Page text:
Skip to main content

Flames cruise past Canucks in 5-1 win

by Aaron Vickers
CALGARY -- There's just something about the preseason if you're the Calgary Flames.

Greg Nemisz needed just 47 seconds to put the Flames on the board and Alex Tanguay chipped in a goal and an assist as the Flames kicked off their preseason schedule on a winning note with a 5-1 victory against the Vancouver Canucks in split-squad action Tuesday night at Scotiabank Saddledome.

Mark Mancari replied with the lone goal for Vancouver.

Calgary will be the first to admit preseason wins don't always guarantee regular-season success. The club finished 10th in the Western Conference last season, three points shy of the Chicago Blackhawks for eighth place and a berth in the 2011 Stanley Cup Playoffs.

"It doesn't mean a whole lot," Tanguay said. "Hockey's played on a daily basis. We could go 5-0 to start the season and then you have to back it up."

The Canucks, last season's President's Trophy winner and Stanley Cup finalist looked anything but, icing just three returnees in Cody Hodgson, Andrew Alberts and Victor Oreskovich. The trio combined for 56 regular games for Vancouver last year.

It was all a part of the team's game plan to get a look at their youngsters early on.

"That's what they wanted for the first two games, is to get the young guys in and give them a feel about what the NHL level is like," said Canucks starting goaltender Manny Legace, who stopped 19 of 22 shots in just over 30 minutes of action before giving way to backup Matt Climie. "It's just to get them going and to see how fast it really is. It's really good to get them in early."

The Canucks had the services of NHL veterans Nicholas Dimitrakos, Todd Fedoruk, Steve Begin, Anders Eriksson and Legace. All are on free agent tryouts with Vancouver.

"I think everybody's helping out," Alberts said. "As long as these young guys keep an open ear and they listen, all of the veteran guys are talking a lot."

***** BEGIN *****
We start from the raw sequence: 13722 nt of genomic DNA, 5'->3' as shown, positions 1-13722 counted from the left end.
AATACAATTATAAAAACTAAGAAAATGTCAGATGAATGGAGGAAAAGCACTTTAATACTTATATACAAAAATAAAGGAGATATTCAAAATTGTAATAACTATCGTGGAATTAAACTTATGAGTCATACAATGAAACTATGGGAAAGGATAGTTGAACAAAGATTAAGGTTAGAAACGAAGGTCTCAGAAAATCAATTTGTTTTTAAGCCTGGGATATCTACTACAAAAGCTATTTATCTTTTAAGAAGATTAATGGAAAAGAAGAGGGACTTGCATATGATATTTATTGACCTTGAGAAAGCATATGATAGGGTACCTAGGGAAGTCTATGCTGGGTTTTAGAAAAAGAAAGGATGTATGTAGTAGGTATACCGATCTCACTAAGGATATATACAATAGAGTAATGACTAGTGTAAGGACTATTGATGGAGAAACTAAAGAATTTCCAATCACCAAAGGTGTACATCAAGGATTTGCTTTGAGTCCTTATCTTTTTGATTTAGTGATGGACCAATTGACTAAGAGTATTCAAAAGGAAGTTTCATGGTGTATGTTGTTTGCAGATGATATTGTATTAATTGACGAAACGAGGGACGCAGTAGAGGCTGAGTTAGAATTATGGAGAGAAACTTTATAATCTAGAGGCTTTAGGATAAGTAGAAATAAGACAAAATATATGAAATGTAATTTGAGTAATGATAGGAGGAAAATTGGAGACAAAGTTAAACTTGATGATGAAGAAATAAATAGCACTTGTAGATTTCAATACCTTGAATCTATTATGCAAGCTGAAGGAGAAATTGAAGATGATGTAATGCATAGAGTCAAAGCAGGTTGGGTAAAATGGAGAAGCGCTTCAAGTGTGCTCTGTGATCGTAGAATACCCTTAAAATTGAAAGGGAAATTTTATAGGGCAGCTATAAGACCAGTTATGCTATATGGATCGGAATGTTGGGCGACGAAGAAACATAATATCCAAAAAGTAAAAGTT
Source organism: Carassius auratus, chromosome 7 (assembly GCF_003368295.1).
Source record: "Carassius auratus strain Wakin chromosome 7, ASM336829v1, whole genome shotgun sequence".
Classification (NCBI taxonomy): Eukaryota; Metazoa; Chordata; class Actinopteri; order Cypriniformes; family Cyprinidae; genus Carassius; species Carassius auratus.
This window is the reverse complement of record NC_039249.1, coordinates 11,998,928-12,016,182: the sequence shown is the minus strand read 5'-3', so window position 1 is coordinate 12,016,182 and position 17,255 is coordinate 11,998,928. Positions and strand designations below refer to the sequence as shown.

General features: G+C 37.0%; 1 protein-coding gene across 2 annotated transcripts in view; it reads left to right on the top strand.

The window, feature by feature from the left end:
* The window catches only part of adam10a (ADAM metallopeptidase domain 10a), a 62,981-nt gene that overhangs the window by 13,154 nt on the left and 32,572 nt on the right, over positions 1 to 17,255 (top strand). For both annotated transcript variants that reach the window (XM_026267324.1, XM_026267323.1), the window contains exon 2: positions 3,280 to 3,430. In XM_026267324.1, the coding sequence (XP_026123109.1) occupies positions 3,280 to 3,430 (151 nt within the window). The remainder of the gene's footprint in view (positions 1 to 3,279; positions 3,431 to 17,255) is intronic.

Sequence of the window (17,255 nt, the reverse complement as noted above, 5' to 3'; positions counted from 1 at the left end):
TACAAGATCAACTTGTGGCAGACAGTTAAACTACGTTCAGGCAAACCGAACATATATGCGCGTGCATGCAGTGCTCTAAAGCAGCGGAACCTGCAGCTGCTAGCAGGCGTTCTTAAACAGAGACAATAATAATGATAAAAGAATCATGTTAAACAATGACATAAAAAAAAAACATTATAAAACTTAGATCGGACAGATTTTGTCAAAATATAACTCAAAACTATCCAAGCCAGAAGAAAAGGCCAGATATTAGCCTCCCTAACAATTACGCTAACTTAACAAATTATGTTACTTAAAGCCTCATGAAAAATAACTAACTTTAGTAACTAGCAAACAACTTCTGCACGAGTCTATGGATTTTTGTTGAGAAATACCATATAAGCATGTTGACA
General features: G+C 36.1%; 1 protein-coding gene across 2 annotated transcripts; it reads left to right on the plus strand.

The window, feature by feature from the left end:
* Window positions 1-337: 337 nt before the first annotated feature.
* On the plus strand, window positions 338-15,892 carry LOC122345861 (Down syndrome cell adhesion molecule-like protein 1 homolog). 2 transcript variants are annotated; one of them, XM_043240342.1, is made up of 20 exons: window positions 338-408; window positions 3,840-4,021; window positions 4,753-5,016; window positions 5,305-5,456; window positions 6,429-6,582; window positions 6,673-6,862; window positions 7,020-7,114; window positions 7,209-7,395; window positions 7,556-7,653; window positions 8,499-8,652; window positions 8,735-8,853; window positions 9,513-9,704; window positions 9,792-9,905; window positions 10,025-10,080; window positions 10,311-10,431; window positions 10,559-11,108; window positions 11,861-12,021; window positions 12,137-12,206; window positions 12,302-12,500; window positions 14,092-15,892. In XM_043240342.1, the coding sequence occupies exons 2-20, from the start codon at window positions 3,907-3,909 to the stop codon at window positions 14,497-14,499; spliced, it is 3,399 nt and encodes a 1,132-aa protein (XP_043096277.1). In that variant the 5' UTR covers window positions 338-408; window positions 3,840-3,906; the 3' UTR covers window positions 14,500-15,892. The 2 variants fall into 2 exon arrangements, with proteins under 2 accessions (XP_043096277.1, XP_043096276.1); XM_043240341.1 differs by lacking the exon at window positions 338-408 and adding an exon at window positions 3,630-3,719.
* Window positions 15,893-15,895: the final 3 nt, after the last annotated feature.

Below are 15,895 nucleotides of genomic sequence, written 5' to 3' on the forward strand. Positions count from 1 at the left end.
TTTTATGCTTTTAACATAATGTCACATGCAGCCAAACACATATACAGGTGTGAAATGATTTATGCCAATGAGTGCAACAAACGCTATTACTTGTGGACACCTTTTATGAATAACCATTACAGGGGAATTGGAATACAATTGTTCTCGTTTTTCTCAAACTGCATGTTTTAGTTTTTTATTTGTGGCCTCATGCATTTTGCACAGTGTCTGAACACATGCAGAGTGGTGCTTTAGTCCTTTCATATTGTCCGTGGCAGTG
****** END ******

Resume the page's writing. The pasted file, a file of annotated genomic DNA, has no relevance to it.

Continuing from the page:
The inexperience on the squad showed.

"There are going to be breakdowns and mistakes and missed assignments, but it's just part of hockey and part of learning for the young guys," Alberts added.

Calgary dictated the pace for the most part, outside a flurry of action that forced goaltender Henrik Karlsson to make several stops shortly after coming into relief of Mikka Kiprusoff, who stopped nine of 10 shots before leaving the game midway through the second period. Karlsson turned aside all 14 shots in relief to preserve the win.

"Both of them looked good in there," Flames winger Tom Kostopoulos said of his goaltenders. "I thought the D looked really good skating and moving the puck and I thought our forwards created a lot of chances. It was a good overall team effort."

The Canucks took nearly six minutes to record their first shot on goal and found themselves down 2-0 before the 10-minute mark.

After Nemisz converted a Kostopoulos feed from behind the net in the first minute of action, Kiprusoff's shorthanded clearing attempt found the stick of Tanguay at center ice, as he broke into Vancouver's zone and fed a streaking Rene Bourque for a tap-in behind Legace at 8:50 of the first period.

Tanguay made it 3-0 with 2:07 remaining in the opening period, beating Legace glove side after taking a drop-pass in the slot from Paul Byron.  

Mancari brought the Canucks to within two just 23 seconds into the second. Mancari took a feed from Fedoruk and chipped the puck over a sprawled Kiprusoff to make it 3-1. It was the closest they'd come to the Flames.

Calgary added a pair of power play goals in the third from Kostopoulos and newly acquired Lee Stempniak to put the game out of reach.

Byron, acquired in the trade that sent longtime Flames blueliner Robyn Regehr to the Buffalo Sabres, liked what he saw out of his new club.

"It was great … a good way to start the preseason; get off on a good note and keep building from there every day, hopefully get better," he said.
View More

The NHL uses cookies, web beacons, and other similar technologies. By using NHL websites or other online services, you consent to the practices described in our Privacy Policy and Terms of Service, including our Cookie Policy.